The growth has been rapid, but many of the boutique wineries have been forced by the economy to lower prices. And the state's wide variety of wines complicates national marketing.
Washington state has been enjoying a boom in small wineries. Might that boom be a bubble?
The state had 19 wineries in 1981 and 163 in 2000. That grew to 534 by 2007. Today, Washington has 739 wineries and about 350 vineyards. The bulk of the boom has been in small wineries, and roughly 700 of today's wineries are boutique operations. Small businesses traditionally have small cash reserves, so they struggle when the economy (or the weather) turns adverse.
Statistics on the failures of small wineries are lacking. Washington's wine economists don't have such figures, although they say qualms about a boom in new wineries peaking out are valid. The federal government subsidizes little wine industry research, reports Michael Brady, an assistant research professor specializing in agriculture and viticulture at Washington State University. "There's a lot of opportunity for breaking new ground in studying the economics of wine production," he adds.
Andy Perdue, editor of Wine Press Northwest magazine, says he has heard of three or four wineries going out of the business in 2011, in some cases because the owners wished to retire. "I still think there's room to grow. I don't know how much there is," comments David Volmut, co-owner of Sequim's three-year-old Wind Rose Cellars.
In April, the Washington State Wine Commission released an economic report that voiced optimism, but also pointed out hurdles for the state's wine industry. The study's highlights:
• Washington's wineries produced 11.2 million cases in 2010, selling for more than $1 billion.
•The state's five largest wineries produce at least 70 percent of Washington's wine The next 30 largest wineries produce 20-25 percent. That means the remaining 704 wineries produce 5 percent to 10 percent of the state's wine. Boutique wineries are a tiny slice of Washington's gross wine production.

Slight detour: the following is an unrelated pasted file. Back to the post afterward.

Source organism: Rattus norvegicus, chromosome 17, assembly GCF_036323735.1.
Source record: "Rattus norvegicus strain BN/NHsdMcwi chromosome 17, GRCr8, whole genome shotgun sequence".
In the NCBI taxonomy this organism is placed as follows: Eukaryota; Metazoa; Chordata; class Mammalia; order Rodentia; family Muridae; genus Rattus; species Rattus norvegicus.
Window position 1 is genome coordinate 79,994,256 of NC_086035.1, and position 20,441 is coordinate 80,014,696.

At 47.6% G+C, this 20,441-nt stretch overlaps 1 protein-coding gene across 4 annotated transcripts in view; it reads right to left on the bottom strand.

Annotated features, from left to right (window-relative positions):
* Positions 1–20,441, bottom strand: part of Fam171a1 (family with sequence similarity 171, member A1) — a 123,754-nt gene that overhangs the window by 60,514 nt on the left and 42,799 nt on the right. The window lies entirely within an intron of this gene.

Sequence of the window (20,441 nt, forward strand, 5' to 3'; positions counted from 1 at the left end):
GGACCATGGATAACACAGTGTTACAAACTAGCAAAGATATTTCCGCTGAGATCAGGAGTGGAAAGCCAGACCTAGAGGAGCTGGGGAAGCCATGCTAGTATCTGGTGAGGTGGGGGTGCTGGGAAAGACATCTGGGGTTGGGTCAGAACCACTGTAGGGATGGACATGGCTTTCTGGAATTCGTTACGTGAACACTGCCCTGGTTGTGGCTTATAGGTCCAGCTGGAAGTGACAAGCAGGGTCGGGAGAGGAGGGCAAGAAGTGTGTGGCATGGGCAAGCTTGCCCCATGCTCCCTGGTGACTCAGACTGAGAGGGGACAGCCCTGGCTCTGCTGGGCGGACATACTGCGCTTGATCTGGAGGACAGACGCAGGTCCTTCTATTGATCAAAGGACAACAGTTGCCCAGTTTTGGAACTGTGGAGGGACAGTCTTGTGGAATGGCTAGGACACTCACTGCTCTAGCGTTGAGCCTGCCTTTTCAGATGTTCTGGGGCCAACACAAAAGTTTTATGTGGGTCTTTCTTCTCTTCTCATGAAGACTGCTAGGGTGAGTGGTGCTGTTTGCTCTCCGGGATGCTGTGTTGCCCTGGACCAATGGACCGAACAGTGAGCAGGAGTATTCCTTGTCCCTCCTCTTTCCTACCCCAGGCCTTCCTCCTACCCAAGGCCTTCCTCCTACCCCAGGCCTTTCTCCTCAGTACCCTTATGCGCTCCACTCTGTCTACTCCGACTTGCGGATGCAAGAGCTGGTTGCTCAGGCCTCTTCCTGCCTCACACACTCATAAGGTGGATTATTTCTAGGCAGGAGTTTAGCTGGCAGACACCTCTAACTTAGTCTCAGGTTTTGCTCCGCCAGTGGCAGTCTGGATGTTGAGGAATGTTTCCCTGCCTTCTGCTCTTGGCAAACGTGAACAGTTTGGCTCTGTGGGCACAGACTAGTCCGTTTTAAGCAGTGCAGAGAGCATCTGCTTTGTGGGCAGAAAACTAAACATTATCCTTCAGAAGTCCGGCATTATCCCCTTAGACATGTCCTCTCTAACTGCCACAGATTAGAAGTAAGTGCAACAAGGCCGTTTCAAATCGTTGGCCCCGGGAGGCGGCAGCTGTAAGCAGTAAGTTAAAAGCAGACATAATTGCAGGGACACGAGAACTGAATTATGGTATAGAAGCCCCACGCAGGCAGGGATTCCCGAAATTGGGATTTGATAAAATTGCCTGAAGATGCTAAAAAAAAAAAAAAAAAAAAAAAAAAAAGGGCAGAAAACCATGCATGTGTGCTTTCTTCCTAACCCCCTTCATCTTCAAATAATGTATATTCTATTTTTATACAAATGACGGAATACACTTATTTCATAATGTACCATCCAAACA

•Washington is unusual in that much of the actual winemaking is far away from the vineyards that grow the grapes. With 95 percent of the grapes grown in Eastern Washington, they are routinely trucked four hours across the state to wineries — an expense that adds to costs. For example, King County has 117 wineries, hosts the state's wine-distribution networks, and produces 17.2 percent of the state's wine, despite having only a few vineyards. Walla Walla County has the most wineries in the state at 123, up from seven in the mid-1990s. But Walla Walla County produces only 3.6 percent of Washington's wine. Benton County's 64 wineries produce the most in Washington at 41.6 percent of the total.
•Small wineries are handicapped by lack of capital (it takes a minimum of two years before before the first bottles can be sold), a lack of economies of scale, and less access to major distribution networks. "It's a slow-paying job," Volmut said. Boutique operations depend on tasting rooms, such as roughly 80 wineries and tasting rooms clumped together in Woodinville, plus one-to-one relationships with restaurants and small groceries. Perdue said a seven-year-old state law allowing wineries to have two instead of one tasting room has helped boutique wineries by letting them open those extra establishments around Seattle.